Conspiratory fascination versus public interest: The case of 'climategate'

Stephan Lewandowsky*

*Corresponding author for this work

Research output: Contribution to journalArticle (Academic Journal)peer-review

11 Citations (Scopus)


Anderegg and Goldsmith (2014 Environ. Res. Lett. 9 054005) use Google Trends to examine the impact of specific media events - the so-called 'climategate' imbroglio and the glacial-melt error in the IPCCs 2007 report - on public opinion regarding climate change. There has been an overall decline of public interest in climate change after 2007, accompanied by spikes of interest with a half-life of six days for these two media events. The brevity of public interest in 'climategate' stands in contrast to the continued and growing fascination of the 'skeptic' blogosphere with that event. These results document the assertion that conspiratory obsession by a small number of people should not be mistaken for general public interest.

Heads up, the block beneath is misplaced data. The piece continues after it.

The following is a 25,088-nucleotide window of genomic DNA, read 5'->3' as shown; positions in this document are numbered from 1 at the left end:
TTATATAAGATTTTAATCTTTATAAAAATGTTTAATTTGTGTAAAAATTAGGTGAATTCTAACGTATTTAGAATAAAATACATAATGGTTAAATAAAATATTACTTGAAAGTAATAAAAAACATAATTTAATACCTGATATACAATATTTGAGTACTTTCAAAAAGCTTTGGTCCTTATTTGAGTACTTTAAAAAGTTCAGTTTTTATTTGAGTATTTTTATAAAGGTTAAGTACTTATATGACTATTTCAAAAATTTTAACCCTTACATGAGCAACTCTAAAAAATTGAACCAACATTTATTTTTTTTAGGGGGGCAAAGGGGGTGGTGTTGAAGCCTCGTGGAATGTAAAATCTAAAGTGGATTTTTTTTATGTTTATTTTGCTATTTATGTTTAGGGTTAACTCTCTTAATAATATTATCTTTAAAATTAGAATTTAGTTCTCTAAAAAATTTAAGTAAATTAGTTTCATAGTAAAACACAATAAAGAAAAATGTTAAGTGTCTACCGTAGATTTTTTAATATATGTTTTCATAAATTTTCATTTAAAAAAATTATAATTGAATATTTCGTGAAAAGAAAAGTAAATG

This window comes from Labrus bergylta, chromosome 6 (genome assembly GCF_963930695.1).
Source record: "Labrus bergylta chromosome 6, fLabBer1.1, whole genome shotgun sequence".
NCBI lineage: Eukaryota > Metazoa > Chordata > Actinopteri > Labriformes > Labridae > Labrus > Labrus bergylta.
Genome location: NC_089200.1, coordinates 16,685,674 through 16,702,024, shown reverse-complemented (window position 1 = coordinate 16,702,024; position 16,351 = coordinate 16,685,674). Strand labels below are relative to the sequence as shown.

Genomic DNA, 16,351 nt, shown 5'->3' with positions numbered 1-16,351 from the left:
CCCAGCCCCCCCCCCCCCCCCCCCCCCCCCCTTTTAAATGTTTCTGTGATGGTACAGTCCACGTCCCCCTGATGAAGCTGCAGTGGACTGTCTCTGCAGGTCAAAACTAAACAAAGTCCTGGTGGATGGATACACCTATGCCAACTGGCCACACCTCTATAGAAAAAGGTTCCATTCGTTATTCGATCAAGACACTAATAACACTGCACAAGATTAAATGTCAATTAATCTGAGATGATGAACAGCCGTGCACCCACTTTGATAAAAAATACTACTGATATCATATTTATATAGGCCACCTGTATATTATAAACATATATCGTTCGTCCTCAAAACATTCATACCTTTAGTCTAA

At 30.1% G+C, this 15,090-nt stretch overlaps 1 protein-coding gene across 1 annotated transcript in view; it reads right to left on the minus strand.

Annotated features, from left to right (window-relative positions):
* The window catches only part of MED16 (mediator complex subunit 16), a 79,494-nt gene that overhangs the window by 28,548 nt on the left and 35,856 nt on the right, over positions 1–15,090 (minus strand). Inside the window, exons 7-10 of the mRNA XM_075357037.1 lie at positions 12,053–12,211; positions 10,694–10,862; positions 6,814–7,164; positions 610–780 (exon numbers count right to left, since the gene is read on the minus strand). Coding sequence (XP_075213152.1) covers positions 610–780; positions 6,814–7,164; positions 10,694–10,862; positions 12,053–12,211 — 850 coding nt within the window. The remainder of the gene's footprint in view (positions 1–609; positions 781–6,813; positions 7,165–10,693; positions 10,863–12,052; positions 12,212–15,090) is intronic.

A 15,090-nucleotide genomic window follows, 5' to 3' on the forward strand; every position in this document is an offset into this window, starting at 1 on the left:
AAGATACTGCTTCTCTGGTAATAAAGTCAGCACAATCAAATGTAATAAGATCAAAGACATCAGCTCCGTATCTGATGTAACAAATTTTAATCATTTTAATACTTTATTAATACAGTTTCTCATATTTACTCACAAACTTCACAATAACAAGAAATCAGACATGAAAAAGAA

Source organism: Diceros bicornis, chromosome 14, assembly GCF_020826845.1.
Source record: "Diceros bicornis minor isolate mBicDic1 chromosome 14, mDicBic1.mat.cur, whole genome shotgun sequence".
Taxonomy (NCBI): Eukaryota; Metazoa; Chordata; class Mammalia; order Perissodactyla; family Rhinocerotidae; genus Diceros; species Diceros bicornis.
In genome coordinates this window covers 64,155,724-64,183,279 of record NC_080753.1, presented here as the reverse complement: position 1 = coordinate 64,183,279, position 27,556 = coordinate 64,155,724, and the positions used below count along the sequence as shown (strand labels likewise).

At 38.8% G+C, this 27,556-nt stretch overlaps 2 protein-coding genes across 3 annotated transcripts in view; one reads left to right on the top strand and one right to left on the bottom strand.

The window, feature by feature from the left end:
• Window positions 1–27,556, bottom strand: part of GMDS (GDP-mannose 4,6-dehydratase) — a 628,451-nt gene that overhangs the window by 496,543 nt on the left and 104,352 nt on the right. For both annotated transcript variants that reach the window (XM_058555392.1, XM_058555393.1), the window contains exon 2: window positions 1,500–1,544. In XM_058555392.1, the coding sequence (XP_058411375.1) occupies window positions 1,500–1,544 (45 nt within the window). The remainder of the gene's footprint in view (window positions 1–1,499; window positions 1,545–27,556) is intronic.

Original languageEnglish
Article number111004
JournalEnvironmental Research Letters
Issue number11
Publication statusPublished - 1 Nov 2014

Structured keywords

  • Memory


  • climate change
  • public opinion
  • rejection of science


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